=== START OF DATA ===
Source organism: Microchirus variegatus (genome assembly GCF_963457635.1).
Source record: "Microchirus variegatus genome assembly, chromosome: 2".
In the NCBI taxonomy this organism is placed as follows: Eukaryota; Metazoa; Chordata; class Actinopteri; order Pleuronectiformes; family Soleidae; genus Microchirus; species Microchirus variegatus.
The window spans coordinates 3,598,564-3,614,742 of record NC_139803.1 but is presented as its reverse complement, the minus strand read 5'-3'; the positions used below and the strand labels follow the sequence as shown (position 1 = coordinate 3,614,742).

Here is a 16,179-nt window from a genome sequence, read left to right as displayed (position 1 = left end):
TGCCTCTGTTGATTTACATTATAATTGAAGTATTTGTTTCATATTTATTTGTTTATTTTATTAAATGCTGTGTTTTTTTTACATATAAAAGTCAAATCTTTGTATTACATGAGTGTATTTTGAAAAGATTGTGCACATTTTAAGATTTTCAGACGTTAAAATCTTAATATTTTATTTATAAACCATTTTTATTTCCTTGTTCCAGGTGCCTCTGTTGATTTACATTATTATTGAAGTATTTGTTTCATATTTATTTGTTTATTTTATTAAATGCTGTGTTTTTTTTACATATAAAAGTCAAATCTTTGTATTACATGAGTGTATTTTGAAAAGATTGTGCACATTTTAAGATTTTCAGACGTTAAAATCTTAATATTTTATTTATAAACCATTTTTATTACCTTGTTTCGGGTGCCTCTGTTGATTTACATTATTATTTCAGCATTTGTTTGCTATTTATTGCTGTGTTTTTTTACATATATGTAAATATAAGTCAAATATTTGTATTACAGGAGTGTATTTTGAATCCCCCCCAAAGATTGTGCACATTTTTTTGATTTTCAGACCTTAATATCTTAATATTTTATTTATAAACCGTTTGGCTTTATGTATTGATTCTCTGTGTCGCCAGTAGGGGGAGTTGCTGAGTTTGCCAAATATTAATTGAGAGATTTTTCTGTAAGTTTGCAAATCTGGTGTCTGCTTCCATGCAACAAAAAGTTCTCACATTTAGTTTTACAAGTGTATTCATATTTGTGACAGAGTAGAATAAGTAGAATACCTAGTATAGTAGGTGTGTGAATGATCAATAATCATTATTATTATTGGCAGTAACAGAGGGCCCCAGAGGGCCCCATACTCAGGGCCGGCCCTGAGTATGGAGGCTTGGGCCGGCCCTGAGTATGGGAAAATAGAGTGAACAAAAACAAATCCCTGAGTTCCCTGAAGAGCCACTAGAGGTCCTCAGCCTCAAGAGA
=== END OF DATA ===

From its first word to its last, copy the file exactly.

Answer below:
Source organism: Microchirus variegatus (genome assembly GCF_963457635.1).
Source record: "Microchirus variegatus genome assembly, chromosome: 2".
In the NCBI taxonomy this organism is placed as follows: Eukaryota; Metazoa; Chordata; class Actinopteri; order Pleuronectiformes; family Soleidae; genus Microchirus; species Microchirus variegatus.
The window spans coordinates 3,598,564-3,614,742 of record NC_139803.1 but is presented as its reverse complement, the minus strand read 5'-3'; the positions used below and the strand labels follow the sequence as shown (position 1 = coordinate 3,614,742).

Here is a 16,179-nt window from a genome sequence, read left to right as displayed (position 1 = left end):
TGCCTCTGTTGATTTACATTATAATTGAAGTATTTGTTTCATATTTATTTGTTTATTTTATTAAATGCTGTGTTTTTTTTACATATAAAAGTCAAATCTTTGTATTACATGAGTGTATTTTGAAAAGATTGTGCACATTTTAAGATTTTCAGACGTTAAAATCTTAATATTTTATTTATAAACCATTTTTATTTCCTTGTTCCAGGTGCCTCTGTTGATTTACATTATTATTGAAGTATTTGTTTCATATTTATTTGTTTATTTTATTAAATGCTGTGTTTTTTTTACATATAAAAGTCAAATCTTTGTATTACATGAGTGTATTTTGAAAAGATTGTGCACATTTTAAGATTTTCAGACGTTAAAATCTTAATATTTTATTTATAAACCATTTTTATTACCTTGTTTCGGGTGCCTCTGTTGATTTACATTATTATTTCAGCATTTGTTTGCTATTTATTGCTGTGTTTTTTTACATATATGTAAATATAAGTCAAATATTTGTATTACAGGAGTGTATTTTGAATCCCCCCCAAAGATTGTGCACATTTTTTTGATTTTCAGACCTTAATATCTTAATATTTTATTTATAAACCGTTTGGCTTTATGTATTGATTCTCTGTGTCGCCAGTAGGGGGAGTTGCTGAGTTTGCCAAATATTAATTGAGAGATTTTTCTGTAAGTTTGCAAATCTGGTGTCTGCTTCCATGCAACAAAAAGTTCTCACATTTAGTTTTACAAGTGTATTCATATTTGTGACAGAGTAGAATAAGTAGAATACCTAGTATAGTAGGTGTGTGAATGATCAATAATCATTATTATTATTGGCAGTAACAGAGGGCCCCAGAGGGCCCCATACTCAGGGCCGGCCCTGAGTATGGAGGCTTGGGCCGGCCCTGAGTATGGGAAAATAGAGTGAACAAAAACAAATCCCTGAGTTCCCTGAAGAGCCACTAGAGGTCCTCAGCCTCAAGAGA